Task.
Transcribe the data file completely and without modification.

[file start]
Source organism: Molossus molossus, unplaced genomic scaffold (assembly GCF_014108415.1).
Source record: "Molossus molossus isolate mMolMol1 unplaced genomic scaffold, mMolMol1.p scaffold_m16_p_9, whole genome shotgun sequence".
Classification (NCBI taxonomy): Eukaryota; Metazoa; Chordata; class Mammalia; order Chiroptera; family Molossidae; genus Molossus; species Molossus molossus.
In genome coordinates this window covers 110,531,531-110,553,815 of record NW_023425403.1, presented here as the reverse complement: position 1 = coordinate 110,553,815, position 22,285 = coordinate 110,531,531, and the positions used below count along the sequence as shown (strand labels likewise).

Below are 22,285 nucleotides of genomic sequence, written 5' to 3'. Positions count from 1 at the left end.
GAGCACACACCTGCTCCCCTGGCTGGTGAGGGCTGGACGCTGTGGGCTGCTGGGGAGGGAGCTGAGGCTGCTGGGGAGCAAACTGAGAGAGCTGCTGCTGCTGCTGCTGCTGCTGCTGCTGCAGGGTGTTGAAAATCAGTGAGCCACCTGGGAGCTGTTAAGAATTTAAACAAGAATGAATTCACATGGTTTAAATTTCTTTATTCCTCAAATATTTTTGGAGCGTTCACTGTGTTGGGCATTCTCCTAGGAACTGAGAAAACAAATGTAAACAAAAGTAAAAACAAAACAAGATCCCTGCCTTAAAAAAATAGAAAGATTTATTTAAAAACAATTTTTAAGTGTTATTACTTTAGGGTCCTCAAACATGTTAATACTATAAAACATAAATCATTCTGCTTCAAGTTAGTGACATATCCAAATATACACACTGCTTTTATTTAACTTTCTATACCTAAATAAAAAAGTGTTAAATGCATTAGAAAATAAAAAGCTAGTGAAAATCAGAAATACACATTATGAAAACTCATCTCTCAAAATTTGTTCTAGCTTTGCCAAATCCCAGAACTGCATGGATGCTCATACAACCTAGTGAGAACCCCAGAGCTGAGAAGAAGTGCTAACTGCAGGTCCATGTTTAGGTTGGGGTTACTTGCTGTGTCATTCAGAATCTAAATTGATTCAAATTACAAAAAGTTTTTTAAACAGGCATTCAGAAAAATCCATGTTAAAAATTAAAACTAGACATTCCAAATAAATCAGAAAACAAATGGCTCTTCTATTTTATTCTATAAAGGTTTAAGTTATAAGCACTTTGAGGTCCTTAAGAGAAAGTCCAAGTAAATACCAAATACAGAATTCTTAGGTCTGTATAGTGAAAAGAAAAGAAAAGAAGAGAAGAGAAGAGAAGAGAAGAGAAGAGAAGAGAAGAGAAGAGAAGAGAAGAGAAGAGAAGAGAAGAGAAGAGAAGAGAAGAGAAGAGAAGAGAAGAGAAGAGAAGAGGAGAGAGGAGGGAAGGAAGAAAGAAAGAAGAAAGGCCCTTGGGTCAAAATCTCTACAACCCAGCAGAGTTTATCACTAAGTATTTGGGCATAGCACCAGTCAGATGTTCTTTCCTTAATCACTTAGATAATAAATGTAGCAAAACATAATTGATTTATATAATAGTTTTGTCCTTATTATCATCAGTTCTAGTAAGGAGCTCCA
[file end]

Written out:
Source organism: Molossus molossus, unplaced genomic scaffold (assembly GCF_014108415.1).
Source record: "Molossus molossus isolate mMolMol1 unplaced genomic scaffold, mMolMol1.p scaffold_m16_p_9, whole genome shotgun sequence".
Classification (NCBI taxonomy): Eukaryota; Metazoa; Chordata; class Mammalia; order Chiroptera; family Molossidae; genus Molossus; species Molossus molossus.
In genome coordinates this window covers 110,531,531-110,553,815 of record NW_023425403.1, presented here as the reverse complement: position 1 = coordinate 110,553,815, position 22,285 = coordinate 110,531,531, and the positions used below count along the sequence as shown (strand labels likewise).

Below are 22,285 nucleotides of genomic sequence, written 5' to 3'. Positions count from 1 at the left end.
GAGCACACACCTGCTCCCCTGGCTGGTGAGGGCTGGACGCTGTGGGCTGCTGGGGAGGGAGCTGAGGCTGCTGGGGAGCAAACTGAGAGAGCTGCTGCTGCTGCTGCTGCTGCTGCTGCTGCAGGGTGTTGAAAATCAGTGAGCCACCTGGGAGCTGTTAAGAATTTAAACAAGAATGAATTCACATGGTTTAAATTTCTTTATTCCTCAAATATTTTTGGAGCGTTCACTGTGTTGGGCATTCTCCTAGGAACTGAGAAAACAAATGTAAACAAAAGTAAAAACAAAACAAGATCCCTGCCTTAAAAAAATAGAAAGATTTATTTAAAAACAATTTTTAAGTGTTATTACTTTAGGGTCCTCAAACATGTTAATACTATAAAACATAAATCATTCTGCTTCAAGTTAGTGACATATCCAAATATACACACTGCTTTTATTTAACTTTCTATACCTAAATAAAAAAGTGTTAAATGCATTAGAAAATAAAAAGCTAGTGAAAATCAGAAATACACATTATGAAAACTCATCTCTCAAAATTTGTTCTAGCTTTGCCAAATCCCAGAACTGCATGGATGCTCATACAACCTAGTGAGAACCCCAGAGCTGAGAAGAAGTGCTAACTGCAGGTCCATGTTTAGGTTGGGGTTACTTGCTGTGTCATTCAGAATCTAAATTGATTCAAATTACAAAAAGTTTTTTAAACAGGCATTCAGAAAAATCCATGTTAAAAATTAAAACTAGACATTCCAAATAAATCAGAAAACAAATGGCTCTTCTATTTTATTCTATAAAGGTTTAAGTTATAAGCACTTTGAGGTCCTTAAGAGAAAGTCCAAGTAAATACCAAATACAGAATTCTTAGGTCTGTATAGTGAAAAGAAAAGAAAAGAAGAGAAGAGAAGAGAAGAGAAGAGAAGAGAAGAGAAGAGAAGAGAAGAGAAGAGAAGAGAAGAGAAGAGAAGAGAAGAGAAGAGAAGAGAAGAGAAGAGAAGAGAAGAGGAGAGAGGAGGGAAGGAAGAAAGAAAGAAGAAAGGCCCTTGGGTCAAAATCTCTACAACCCAGCAGAGTTTATCACTAAGTATTTGGGCATAGCACCAGTCAGATGTTCTTTCCTTAATCACTTAGATAATAAATGTAGCAAAACATAATTGATTTATATAATAGTTTTGTCCTTATTATCATCAGTTCTAGTAAGGAGCTCCA